This particular Mario game is a sequel to the wonderful Game Boy Advance title, Mario & Luigi: Superstar Saga, and it gets even wackier this time around. In Partners in Time, Mario and Luigi must obviously save Princess Peach again, but they’ve got the help of their counterparts, which just so happen to be baby versions of themselves.

Mario and Luigi are accompanies by their baby counterparts in Partners in Time.
There's evil shrooms, babies, and a princess that needs rescuing. It's all quite chaotic.

It’s a game my Dad and I regularly troubled ourselves with when I was younger, but we couldn’t put it down regardless. It felt like a more challenging Mario game, and was filled to the brim with weirdness and an excellent soundtrack from Yoko Shimomura that I was definitely too young to fully appreciate the first time around.

As you fight with invaders from space, that also take the form of evil mushrooms, Mario & Luigi Partners in Time feels incredibly chaotic, but for all the right reasons.

New Super Mario Bros.

  • Released: 2006
  • Developer: Nintendo

New Super Mario Bros marks a pretty big time for the series. When it was released in 2006, it had actually been twelve years since the series had seen a new 2D game. We did get Super Mario 64 and Super Mario Sunshine in the meantime, but obviously they branched into more 3D gameplay.

Mario can be seen fighting Bowser in world one of New Super Mario Bros.
While all the action unfolds up top, the bottom screen shows how far along a level you are, and if you've missed any collectibles!

So, New Super Mario Bros. understandably was a staple on many NDS systems, my own included. Not only did you get to engage in fresh Mario fun, navigating worlds in a top-down home menu before jumping into vibrant, revived platforming levels, but the mini-games here were a blast too.

So much so, that I might’ve got very passionate about them in one of VG247’s podcast episodes. Beyond your standard Mario, there are dozens of multiplayer and single-player mini-games, some old and some new. Either way, this game just doesn’t stop being fun, even over a decade later.

Hotel Dusk: Room 215

  • Released: 2007
  • Developer: Cing

Developer, Cing, have since called it quits after filing for bankruptcy back in 2010, but they left themselves an illusive legacy with Hotel Dusk: Room 215. This point-and-click adventure has you solving puzzles and piecing together a mystery surrounding the mysterious Room 215.

The unique animation style is a highlight of Hotel Dusk 215.

The game was played vertically, with your NDS often resembling a detective’s notebook, really making you feel as though you’re the one cracking this case. A young me was often perplexed by what I was supposed to do a lot of the time, but having revisited the game years later (and a few Resident Evil titles later), I was finally able to appreciate Hotel Dusk and all of its puzzles.

The puzzles are not all there is to appreciate when it comes to Hotel Dusk, but the animation technique too: rotoscoping. This isn’t commonly used in games, for good reason, but it looks incredible in Hotel Dusk and in an NDS game altogether.

Viva Piñata: Pocket Paradise

  • Released: 2008
  • Developer: Rare

While the NDS version of Viva Piñata lacks a couple of elements the original game had, it’s still an authentic Viva Piñata experience nonetheless. Its soundtrack is also composed by none other than David Wise, whose melodies also accompanied Donkey Kong Country 2: Diddy Kong’s Quest, which is one of the best video game soundtracks ever made. So that’s a plus.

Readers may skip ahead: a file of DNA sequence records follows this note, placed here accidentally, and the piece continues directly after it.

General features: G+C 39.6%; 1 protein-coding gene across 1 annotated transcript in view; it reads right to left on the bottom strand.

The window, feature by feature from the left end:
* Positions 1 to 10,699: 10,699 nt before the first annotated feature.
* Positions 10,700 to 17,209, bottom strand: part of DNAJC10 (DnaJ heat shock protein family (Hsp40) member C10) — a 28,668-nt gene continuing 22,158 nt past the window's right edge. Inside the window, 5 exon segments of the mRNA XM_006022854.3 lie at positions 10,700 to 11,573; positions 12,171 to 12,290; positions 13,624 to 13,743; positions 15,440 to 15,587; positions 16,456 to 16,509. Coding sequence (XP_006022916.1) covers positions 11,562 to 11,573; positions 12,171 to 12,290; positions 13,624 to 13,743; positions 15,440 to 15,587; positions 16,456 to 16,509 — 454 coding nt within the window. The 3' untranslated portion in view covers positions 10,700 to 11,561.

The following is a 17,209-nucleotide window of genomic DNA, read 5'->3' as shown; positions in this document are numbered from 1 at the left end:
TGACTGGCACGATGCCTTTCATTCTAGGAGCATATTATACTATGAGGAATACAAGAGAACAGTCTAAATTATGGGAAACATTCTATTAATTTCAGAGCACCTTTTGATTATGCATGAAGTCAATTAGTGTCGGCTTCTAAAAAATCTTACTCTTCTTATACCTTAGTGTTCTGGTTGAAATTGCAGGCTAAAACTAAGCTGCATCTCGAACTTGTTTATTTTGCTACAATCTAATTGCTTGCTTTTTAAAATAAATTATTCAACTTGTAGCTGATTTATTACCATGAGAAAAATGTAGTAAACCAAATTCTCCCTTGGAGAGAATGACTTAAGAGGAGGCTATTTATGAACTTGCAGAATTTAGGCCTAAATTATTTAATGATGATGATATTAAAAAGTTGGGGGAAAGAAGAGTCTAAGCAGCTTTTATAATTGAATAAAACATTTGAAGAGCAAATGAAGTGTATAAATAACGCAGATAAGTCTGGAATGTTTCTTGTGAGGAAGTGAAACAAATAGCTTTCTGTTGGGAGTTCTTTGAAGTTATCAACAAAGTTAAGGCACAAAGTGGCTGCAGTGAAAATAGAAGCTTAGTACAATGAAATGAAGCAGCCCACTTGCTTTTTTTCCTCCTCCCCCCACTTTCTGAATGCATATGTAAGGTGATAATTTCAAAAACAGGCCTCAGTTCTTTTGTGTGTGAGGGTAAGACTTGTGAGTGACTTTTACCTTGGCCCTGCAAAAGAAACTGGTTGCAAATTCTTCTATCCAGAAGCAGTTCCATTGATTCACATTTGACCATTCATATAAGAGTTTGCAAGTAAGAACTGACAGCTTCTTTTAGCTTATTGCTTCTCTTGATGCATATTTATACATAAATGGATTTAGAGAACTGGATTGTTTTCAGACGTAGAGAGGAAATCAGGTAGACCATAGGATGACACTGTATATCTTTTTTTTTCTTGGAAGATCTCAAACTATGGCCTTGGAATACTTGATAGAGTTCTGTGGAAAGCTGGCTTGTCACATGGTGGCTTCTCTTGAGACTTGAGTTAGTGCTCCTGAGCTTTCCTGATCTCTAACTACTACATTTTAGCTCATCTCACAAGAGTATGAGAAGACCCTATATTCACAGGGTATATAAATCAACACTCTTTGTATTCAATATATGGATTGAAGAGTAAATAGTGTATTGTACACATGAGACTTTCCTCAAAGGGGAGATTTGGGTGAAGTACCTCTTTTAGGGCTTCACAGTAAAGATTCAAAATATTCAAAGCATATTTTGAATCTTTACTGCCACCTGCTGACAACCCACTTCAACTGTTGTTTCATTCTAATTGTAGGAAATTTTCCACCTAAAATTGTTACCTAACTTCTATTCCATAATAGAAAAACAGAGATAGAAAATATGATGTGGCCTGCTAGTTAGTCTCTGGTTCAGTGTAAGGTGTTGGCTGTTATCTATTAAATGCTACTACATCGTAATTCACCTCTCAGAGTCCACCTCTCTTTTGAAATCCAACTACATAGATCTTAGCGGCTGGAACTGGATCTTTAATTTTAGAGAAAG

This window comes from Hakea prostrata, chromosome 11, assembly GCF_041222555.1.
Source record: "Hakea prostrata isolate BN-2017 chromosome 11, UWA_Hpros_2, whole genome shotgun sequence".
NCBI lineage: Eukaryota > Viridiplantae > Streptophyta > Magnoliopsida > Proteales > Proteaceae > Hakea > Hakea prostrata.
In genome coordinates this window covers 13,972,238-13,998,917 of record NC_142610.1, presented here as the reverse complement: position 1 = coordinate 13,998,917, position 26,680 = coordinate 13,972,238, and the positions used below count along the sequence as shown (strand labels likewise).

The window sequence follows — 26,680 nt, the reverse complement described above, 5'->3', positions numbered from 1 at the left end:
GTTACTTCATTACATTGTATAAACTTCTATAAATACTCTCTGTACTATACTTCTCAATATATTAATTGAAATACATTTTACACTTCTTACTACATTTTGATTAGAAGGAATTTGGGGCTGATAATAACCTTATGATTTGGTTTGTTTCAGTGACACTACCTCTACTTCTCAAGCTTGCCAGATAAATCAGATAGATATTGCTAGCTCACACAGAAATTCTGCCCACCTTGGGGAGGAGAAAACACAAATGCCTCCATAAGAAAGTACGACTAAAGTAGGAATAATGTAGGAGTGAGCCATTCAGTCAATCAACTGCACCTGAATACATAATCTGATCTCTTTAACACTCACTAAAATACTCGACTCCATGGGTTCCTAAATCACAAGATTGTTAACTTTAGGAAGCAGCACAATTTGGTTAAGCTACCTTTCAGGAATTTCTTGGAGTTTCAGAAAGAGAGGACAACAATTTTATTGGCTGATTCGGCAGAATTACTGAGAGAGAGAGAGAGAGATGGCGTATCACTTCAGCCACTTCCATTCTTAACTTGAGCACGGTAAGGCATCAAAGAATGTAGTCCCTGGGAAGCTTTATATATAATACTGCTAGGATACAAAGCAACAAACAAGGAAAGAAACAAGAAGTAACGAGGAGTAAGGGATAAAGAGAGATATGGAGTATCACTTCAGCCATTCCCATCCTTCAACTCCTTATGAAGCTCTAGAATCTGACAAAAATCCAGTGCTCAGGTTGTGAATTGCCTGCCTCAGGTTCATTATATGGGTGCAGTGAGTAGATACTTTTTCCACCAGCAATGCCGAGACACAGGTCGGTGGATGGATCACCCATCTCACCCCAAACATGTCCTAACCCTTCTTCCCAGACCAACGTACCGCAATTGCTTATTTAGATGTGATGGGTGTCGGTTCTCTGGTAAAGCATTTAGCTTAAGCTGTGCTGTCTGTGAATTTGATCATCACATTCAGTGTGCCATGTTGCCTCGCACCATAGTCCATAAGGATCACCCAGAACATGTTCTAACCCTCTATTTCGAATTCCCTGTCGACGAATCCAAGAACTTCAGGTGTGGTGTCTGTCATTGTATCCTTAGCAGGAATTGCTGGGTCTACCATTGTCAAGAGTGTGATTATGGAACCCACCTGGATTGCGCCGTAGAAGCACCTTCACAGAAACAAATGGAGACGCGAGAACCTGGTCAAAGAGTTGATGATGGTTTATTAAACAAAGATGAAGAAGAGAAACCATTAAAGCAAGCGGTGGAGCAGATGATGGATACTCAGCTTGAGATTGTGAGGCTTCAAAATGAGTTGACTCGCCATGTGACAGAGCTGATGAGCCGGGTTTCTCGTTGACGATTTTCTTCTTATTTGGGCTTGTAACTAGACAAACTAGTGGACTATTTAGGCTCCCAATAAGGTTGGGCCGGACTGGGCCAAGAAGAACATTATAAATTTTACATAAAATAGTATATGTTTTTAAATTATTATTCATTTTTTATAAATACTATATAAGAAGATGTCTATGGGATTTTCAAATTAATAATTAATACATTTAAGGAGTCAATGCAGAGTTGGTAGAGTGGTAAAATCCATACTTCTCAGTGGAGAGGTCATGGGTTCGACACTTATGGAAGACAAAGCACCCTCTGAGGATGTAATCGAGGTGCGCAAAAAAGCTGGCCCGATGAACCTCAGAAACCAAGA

A player can be seen gardening in Viva Pinata: Pocket Paradise.
All the context-sensitive information you could need is shown on the NDS' top screen!

The entire game makes use of the NDS’ stylus and touch screen, and in the simulator, you get to tend to your garden, as well as your piñatas. The top screen is then used to display an information panel with everything you need to know at that moment in time for your garden, which is a feature unique to this version of the game, and a very useful one.

I vividly remember spending hours as a child trying to make my Piñatas breed, and rejoicing when they did. You could be a gardener on the go, and Viva Piñata entertained me a lot more than any other simulation games on the NDS at the time.

The Legend of Zelda: The Phantom Hourglass

  • Released: 2007
  • Developer: Nintendo

Choosing between Spirit Tracks and Phantom Hourglass wasn’t easy, but ultimately, the latter utilises the NDS’ hardware a touch more and is why it makes this list. In Phantom Hourglass, Link is controlled by the stylus and touch-screen as he embarks on rescuing his friend Tetra.

Link stands beside Linebeck in the art work for Phantom Hourglass.
Help Link, alongside Linebeck, rescue Tetra!

Throughout the game, you’ll be able to explore various islands on foot as Link, while also spending some time physically sailing between them. All combat is dealt with strokes of your stylus, and in typical NDS fashion, feels incredibly satisfying as a result.

While Zelda’s NDS ventures lack the charm of the Game Boy titles, and even Breath of the Wild, the NDS system itself really elevates Phantom Hourglass. It feels like a unique instalment in the series as a result, and therefore, well worth playing.

WarioWare Touched!

  • Released: 2005
  • Developer: Nintendo

WarioWare consists of dozens of mini-games that all focus on using the touch screen and stylus, and they’re all incredibly stylish. While this game is overall rather similar to its predecessors for the Game Boy Advance and Game Cube, once again it’s the handheld system that allows this game to shine.